Exercise compassion. The more educated you become about bipolar disorder, the more understanding and accepting you can be. While it may still be a challenge to cope with this disorder in the family, your concern and thoughtfulness can go a long way in supporting your family member.
    • One way to show that you care is by simply letting your family member know that you are there for her, and you want to be supportive of her recovery. You can also offer to listen to her if she wants to talk about her illness.

Part 2
Taking Care of Yourself

  1. Image titled Deal with a Bipolar Family Member Step 8
    Practice empathy. Putting yourself in your family member’s shoes is a helpful way to increase your understanding of their behavior as well as to reduce your negative emotions about or reactions to her mental health. Allow yourself to imagine what it would be like to wake up unaware if that day you would be plummeted into depression or elevated into a frenzied state of energy.
  2. Image titled Deal with a Bipolar Family Member Step 9
    Focus on your own mental health. Caring for a loved one with bipolar disorder can sometimes lead to stress and depressive symptoms.[4] Remember that you can only begin to help someone else if you first maintain your own physical and mental health. Be aware of your own behaviors and your underlying feelings about your family member.
    • Give up control. It is important to understand and remind yourself (either aloud or in your mind) that you cannot control your family member's behaviors. She has a condition that you cannot completely fix.
    • Shift your attention to focusing on your own needs. For example, you could make a list of your own personal goals and begin working toward them.
    • Use coping resources. Coping resources are specific ways to cope with a particular issue, and they are vital to self-care. Coping strategies can include activities you enjoy such as reading, writing, art, music, outdoor activities, exercise or sports. Therapeutic activities can also assist self-care including relaxation techniques (such as progressive muscle relaxation), meditation, keeping a journal, mindfulness, and art therapy. Another way to cope is to create distance or remove yourself from stressful situations when they arise.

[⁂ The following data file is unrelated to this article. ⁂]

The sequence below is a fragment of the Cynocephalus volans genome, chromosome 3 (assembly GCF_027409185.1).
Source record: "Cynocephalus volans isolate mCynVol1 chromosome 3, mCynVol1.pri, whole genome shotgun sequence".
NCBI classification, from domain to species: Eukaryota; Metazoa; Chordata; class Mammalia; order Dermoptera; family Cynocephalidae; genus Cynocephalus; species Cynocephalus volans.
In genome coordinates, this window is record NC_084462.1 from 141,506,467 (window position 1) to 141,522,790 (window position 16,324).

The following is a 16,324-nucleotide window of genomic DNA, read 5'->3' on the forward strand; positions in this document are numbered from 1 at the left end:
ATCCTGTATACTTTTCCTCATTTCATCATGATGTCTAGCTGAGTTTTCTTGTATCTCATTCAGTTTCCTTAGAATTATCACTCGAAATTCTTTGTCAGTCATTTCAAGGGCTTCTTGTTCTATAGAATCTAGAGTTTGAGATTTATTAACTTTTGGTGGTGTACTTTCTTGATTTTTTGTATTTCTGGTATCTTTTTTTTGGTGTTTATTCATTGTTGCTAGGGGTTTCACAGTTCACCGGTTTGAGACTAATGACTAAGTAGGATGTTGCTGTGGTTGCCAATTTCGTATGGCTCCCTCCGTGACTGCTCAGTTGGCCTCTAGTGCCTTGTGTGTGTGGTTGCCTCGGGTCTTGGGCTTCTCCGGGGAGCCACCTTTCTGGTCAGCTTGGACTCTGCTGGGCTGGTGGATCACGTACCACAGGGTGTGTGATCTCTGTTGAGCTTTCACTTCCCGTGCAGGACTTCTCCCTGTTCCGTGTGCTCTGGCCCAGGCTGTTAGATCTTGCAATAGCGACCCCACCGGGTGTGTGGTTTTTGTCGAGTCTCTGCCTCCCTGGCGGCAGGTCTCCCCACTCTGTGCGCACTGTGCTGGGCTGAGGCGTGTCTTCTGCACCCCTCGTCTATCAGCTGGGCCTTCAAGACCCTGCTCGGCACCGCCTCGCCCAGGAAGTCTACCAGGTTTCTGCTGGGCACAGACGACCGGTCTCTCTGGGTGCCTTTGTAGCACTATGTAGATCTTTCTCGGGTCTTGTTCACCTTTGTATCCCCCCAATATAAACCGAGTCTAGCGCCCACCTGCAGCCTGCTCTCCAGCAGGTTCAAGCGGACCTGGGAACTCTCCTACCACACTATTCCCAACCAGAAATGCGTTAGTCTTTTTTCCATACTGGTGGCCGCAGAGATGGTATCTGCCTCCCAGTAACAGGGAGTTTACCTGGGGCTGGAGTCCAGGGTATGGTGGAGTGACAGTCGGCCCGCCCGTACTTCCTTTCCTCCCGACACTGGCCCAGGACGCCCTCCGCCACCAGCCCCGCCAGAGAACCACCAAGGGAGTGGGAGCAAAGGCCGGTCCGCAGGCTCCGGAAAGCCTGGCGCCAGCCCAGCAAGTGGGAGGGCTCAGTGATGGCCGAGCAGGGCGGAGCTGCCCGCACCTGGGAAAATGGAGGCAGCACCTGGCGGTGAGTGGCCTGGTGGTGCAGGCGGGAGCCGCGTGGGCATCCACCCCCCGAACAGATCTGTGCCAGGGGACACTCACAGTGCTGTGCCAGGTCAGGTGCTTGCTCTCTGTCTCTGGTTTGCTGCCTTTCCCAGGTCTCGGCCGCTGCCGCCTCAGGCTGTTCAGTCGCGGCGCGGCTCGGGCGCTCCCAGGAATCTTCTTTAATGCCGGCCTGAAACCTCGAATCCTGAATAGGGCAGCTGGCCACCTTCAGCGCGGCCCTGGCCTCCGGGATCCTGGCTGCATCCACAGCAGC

3. Image titled Deal with a Bipolar Family Member Step 10
    Consider professional help. If you find that you are having a difficult time coping with your family member’s symptoms of bipolar disorder, it may be beneficial to receive your own therapy. Evidence suggests that gaining family therapy, not just education, can help individuals (especially caregivers/parents) deal with having a family member with bipolar disorder.[5]

Part 3
Understanding Bipolar Disorder

  1. Image titled Deal with a Bipolar Family Member Step 11
    Recognize that bipolar disorder is a biologically based condition. This means it has a strong genetic component and tends to run in families. Therefore, it is not the fault of your family member any more than it would be if she had a medical condition. Bipolar Disorder is not something your family member can control through will-power alone.[6]